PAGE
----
Yes–literally into the house that I’m sitting in right now. We’d been talking about moving for years and years and years. At one point we were sitting at the kitchen table, conceptually thinking about it, and I said, “Why don’t we just get out of the building? Get out of our house and just start looking at other houses rather than assuming we know what’s out there and what we like and don’t like?” We actually ended up smack dab in the middle of a neighborhood we said we hated. But it’s affordable and close to everything. So now we live in the middle of exactly where we thought we didn’t want to be because we used evidence to actually figure out we do want to be here.

Shifting out of the Lean Startup space now, is there a value or principle that you consistently live your life by?

I’ll give you my big one: if you say you’re going to do something, then do it. And if you’re not going to do something, don’t say you’re going to do it. I’m not always able to live up to that, but that’s my goal. I say this to teams and also outside of work. My 11 year old will say, “Hey, can we have a pillow fight tonight?” I say yes. And then there’s a seven o’clock meeting with Australia or something, and some emails. His bedtime’s nine o’clock and my wife gets home from work at 9:30 and we’re having a pillow fight. And I just say: “I told him we would. I’m not going to go back on my word.”

What things do you do to keep balance in your life? I’m guessing the answer might be “have pillow fights”?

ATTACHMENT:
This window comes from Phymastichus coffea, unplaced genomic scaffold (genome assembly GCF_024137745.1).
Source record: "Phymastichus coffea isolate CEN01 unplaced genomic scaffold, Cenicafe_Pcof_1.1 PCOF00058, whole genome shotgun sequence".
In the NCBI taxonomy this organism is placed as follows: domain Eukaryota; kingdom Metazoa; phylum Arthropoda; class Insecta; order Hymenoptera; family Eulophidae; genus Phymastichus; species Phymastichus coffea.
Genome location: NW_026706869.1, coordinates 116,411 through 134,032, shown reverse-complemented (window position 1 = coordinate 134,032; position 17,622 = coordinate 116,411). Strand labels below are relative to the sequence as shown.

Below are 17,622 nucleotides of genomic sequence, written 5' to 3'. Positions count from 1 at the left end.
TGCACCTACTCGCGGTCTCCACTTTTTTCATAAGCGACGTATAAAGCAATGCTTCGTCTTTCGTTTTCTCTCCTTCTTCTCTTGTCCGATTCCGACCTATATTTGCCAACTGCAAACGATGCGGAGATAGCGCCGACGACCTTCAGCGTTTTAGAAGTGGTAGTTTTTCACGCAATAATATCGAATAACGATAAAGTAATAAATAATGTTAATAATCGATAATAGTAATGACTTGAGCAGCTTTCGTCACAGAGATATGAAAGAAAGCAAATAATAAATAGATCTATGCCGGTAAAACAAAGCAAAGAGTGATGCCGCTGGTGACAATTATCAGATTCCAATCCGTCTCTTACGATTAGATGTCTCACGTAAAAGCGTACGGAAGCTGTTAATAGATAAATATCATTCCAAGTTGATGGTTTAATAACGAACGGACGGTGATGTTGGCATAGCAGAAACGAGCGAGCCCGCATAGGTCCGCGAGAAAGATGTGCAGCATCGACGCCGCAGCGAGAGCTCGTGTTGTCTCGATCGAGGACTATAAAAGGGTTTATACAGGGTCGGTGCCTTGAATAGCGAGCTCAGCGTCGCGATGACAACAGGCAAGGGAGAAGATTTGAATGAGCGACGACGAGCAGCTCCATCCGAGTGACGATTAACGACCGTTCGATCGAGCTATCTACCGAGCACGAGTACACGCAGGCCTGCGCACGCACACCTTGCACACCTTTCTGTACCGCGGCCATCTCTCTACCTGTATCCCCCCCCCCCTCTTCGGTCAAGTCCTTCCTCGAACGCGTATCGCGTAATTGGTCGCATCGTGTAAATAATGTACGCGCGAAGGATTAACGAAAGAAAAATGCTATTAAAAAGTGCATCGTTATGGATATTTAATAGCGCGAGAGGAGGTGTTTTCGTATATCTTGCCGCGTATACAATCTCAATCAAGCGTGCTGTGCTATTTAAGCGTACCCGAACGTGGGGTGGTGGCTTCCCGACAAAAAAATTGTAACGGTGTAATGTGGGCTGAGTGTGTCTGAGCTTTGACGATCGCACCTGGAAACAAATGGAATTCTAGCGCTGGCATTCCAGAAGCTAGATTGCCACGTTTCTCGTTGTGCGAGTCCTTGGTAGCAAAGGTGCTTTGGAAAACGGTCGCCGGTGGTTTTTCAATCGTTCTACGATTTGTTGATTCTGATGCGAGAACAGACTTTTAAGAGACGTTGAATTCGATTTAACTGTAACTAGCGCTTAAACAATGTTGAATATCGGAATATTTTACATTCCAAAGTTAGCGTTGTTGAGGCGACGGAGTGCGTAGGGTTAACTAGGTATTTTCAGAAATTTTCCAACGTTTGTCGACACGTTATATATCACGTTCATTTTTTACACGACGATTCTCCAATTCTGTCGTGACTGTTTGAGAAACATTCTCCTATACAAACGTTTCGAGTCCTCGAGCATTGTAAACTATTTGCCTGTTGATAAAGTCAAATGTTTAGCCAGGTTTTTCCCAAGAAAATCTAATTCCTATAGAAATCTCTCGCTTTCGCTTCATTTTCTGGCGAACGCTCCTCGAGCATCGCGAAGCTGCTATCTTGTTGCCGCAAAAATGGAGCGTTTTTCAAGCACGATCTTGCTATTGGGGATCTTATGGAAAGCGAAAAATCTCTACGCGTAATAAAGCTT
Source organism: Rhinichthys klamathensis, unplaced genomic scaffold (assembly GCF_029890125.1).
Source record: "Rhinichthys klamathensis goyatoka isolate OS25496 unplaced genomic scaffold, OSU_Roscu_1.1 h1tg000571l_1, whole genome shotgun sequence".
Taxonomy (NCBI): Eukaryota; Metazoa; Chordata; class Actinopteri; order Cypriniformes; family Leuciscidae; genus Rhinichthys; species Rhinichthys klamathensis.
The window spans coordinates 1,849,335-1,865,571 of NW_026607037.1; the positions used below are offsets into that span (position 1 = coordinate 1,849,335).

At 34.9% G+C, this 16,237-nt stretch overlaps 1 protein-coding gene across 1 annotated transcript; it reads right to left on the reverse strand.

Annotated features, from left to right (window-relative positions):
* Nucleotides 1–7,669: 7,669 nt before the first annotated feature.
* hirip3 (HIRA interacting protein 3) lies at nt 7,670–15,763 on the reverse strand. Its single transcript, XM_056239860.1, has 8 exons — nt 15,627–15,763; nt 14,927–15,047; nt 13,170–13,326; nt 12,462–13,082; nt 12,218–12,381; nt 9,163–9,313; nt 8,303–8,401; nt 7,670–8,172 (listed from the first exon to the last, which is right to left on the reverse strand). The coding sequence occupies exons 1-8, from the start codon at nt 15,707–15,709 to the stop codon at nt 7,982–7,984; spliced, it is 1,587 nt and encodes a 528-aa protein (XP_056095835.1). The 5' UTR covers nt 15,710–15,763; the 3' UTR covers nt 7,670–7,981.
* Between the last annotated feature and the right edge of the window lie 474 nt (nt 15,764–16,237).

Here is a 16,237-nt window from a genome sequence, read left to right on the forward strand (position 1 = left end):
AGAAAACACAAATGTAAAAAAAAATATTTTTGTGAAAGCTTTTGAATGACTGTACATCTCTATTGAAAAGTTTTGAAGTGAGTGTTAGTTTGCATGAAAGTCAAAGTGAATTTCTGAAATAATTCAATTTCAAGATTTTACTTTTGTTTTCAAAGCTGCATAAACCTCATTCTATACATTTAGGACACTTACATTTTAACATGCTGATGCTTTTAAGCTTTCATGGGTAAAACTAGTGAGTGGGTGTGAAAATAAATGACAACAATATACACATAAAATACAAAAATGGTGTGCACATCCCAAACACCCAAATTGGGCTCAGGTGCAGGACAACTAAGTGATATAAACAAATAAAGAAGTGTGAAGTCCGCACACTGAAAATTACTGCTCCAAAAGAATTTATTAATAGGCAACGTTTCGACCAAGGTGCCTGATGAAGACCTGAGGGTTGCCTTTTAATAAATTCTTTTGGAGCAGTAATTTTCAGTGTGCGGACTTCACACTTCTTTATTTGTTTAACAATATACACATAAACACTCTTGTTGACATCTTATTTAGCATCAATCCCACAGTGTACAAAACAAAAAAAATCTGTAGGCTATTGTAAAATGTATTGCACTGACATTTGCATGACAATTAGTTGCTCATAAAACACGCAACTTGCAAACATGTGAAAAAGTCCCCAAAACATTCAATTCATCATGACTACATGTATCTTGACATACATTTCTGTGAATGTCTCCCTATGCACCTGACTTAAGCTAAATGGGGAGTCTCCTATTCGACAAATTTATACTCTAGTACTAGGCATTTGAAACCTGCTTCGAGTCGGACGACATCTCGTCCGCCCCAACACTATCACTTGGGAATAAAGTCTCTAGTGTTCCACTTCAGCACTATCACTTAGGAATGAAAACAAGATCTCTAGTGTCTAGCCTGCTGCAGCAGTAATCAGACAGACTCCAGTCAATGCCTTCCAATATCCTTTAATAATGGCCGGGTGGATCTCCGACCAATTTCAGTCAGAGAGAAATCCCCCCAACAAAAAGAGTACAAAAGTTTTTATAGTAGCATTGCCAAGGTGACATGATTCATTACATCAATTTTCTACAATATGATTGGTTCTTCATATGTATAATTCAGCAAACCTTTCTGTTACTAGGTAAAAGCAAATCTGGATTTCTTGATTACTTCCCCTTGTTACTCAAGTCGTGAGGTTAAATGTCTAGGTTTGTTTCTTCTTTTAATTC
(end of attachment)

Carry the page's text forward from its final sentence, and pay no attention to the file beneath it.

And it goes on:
Yeah, have pillow fights! But let me put it this way: my work is my passion. Before Lean Startup Co. this is what I did in my free time. I enjoy this, and I’d be doing it for free right now if I wasn’t getting paid to do it. And so for me, it’s not about balance. I think that’s the wrong paradigm. I think it’s, how do I keep my energy up to do this until a long time from now? I’ll do 20 minutes of work and then take a 20 minute break and then do 20 minutes of work if I’m really low on energy. That works a lot better than just sitting there and forcing myself to stare at a screen for four hours in a row. My productivity goes to zero if I do that. I used to not be a TV person, but now I’ll find a TV series that I like, and I’ll watch that. Or I walk around the block, or go on a run, or go on a bike ride. It’s a mix, but I try to do two workouts a day. 

What’s something you see in the world around you that you think needs innovation? That makes you think: “Somebody needs to get on this now”?

I was a Peace Corps volunteer in West Africa. I thought a lot about how the people I worked with just happened to be born there, and I just happened to be born in the US. As a result, I have a lot of privileges and rights that they just don’t have. Entrepreneurship is second nature there. It just needs a little bit of equipping. The people are super tenacious and amazing–it’s just giving access to some information and some tools. I’ve actually tried and failed in this space, and I’m going to try again. I had a nonprofit where we basically trained entrepreneurs on business fundamentals, like a mini MBA, that had a really significant impact. And that’s before I knew about Lean Startup. So now I’m really excited to use Lean Startup as a tool to help entrepreneurs and help improve lives in economies that are underdeveloped.